The value of online gig economy platforms

The value of online gig economy platforms 1

The gig economy consists of short-term contracts for task-based work and is made possible largely by the technology embodied in digital platforms. Gig work offers workers on the supply side considerable flexibility over their working hours, but often comes at the expense of employment security. As a result, there have been widespread calls to protect platform workers through labour market regulation. Early regulatory policy debate has focused on ridesharing and delivery platforms. However, the gig economy extends beyond driving platforms to include online labour markets for remote work, where workers choose to apply to jobs and set the wages at which they are willing to supply labour services. The Oxford Internet Institute estimates that more than 160 million service providers currently work as independent contractors in the online platform economy worldwide (Kassi et al. 2021), and a 2019 Vox column by authors at the International Labour Organization (Berg et al. 2019) documents how online work exists outside the protections of a regulated employment relationship. At present, though, little is known about how surplus is generated or distributed in the online gig economy, hampering policy evaluation of appropriate labour market regulation of these settings.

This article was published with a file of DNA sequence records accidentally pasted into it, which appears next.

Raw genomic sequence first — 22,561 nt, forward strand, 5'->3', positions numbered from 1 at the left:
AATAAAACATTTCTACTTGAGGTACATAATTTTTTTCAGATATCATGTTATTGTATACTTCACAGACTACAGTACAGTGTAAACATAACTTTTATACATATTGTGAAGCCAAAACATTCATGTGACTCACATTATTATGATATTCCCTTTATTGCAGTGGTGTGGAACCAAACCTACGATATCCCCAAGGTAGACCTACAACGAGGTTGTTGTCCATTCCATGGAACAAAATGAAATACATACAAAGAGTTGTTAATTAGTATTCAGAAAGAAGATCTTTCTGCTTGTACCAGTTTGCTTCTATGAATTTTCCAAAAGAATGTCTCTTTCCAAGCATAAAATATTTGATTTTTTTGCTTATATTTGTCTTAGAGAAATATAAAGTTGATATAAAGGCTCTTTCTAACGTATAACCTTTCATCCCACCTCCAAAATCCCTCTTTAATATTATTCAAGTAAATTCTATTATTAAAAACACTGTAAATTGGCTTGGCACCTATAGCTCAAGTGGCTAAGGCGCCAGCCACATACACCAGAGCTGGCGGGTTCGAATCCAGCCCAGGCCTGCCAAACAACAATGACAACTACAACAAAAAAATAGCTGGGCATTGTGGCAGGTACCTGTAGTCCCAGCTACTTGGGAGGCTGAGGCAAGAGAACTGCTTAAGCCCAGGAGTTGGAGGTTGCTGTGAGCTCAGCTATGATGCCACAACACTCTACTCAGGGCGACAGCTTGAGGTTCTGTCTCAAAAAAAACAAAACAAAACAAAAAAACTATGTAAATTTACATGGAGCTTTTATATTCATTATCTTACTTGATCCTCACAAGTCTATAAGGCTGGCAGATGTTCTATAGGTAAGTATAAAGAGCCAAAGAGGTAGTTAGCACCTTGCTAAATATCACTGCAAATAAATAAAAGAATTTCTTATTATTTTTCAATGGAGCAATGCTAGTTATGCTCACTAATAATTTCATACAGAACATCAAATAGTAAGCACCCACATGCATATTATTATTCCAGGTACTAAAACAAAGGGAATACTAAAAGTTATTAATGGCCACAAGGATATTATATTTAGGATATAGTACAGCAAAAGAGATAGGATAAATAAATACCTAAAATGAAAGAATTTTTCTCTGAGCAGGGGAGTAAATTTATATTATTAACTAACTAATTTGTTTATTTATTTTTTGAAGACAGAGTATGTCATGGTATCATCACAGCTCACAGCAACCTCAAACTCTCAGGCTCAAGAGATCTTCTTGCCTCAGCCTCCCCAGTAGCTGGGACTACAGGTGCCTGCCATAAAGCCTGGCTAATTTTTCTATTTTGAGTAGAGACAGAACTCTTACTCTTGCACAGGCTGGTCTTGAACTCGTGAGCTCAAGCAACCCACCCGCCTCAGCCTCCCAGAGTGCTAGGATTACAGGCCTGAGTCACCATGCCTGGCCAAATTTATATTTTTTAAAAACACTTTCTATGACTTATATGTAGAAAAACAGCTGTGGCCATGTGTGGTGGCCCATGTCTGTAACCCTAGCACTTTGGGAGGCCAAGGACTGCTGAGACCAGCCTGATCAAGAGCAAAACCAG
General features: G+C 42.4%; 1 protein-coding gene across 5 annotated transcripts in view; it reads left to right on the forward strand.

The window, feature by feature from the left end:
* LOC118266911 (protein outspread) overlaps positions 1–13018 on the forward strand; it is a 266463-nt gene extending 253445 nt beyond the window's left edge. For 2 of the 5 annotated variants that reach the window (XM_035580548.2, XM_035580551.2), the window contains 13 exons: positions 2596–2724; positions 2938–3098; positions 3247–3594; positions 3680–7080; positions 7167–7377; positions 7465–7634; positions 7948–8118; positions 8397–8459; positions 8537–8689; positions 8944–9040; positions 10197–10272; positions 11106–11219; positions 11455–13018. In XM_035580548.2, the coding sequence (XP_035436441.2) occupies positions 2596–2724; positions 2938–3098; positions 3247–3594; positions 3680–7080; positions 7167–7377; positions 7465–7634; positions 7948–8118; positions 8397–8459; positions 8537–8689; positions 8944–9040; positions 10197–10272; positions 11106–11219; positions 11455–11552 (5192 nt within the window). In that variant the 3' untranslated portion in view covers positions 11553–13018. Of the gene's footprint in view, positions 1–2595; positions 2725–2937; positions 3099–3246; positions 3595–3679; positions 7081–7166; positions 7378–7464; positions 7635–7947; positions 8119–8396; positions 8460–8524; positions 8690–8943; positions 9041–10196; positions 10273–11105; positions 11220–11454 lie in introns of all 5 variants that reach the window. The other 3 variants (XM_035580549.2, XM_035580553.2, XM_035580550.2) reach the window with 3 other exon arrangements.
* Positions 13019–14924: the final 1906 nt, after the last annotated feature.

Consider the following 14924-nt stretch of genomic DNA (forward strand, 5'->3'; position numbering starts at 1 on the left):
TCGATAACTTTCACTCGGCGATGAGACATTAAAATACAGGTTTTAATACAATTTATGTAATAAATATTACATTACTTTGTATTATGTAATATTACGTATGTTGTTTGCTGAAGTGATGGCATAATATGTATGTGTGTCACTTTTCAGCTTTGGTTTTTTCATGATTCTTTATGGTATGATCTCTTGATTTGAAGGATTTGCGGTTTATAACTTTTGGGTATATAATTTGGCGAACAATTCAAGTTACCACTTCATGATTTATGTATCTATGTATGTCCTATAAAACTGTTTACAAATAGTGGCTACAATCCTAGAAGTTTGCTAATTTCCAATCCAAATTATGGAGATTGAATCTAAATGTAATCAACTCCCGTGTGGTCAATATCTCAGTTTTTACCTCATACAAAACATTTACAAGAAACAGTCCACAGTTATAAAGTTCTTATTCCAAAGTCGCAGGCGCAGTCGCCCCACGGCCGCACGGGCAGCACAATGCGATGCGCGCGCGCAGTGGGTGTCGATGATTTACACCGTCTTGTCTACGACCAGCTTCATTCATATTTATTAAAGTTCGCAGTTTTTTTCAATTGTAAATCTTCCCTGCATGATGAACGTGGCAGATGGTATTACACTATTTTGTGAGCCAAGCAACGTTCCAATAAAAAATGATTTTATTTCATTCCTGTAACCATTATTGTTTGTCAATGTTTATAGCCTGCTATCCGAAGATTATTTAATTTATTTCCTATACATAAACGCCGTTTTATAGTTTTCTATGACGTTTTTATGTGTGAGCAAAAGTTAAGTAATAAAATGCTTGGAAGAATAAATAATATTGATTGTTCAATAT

In our recent paper (Stanton and Thomas 2021), we show that applying versions of traditional labour market regulation to online labour markets in unlikely to achieve the objective of redistributing surplus to workers. Our work describes and estimates a structural model of a large online labour market where heterogeneous buyers of labour services choose when to post task-based job openings and whom to hire. On each job posting, the buyer’s choice set includes the various workers who have applied for the job at an hourly wage that each worker has chosen. Horton (2010) and Agarwal et al. (2015) describe how these features of demand and supply characterise online labour markets. The data we use to estimate the model cover 30 months of rapid growth in the market, from the start of 2008 to mid-2010. The model is used to simulate how postings and hires would have looked for the same set of buyers under two counterfactual regulatory policies. The first policy considered is a 10% tax paid by all buyers, intended to mimic payroll taxes such as the employer portion of US Federal Insurance Contributions Act (FICA) contributions for W2 employees. The second is a minimum hourly wage on the platform of $7.00, which is comparable to the offline minimum wage that prevailed in the US at that time.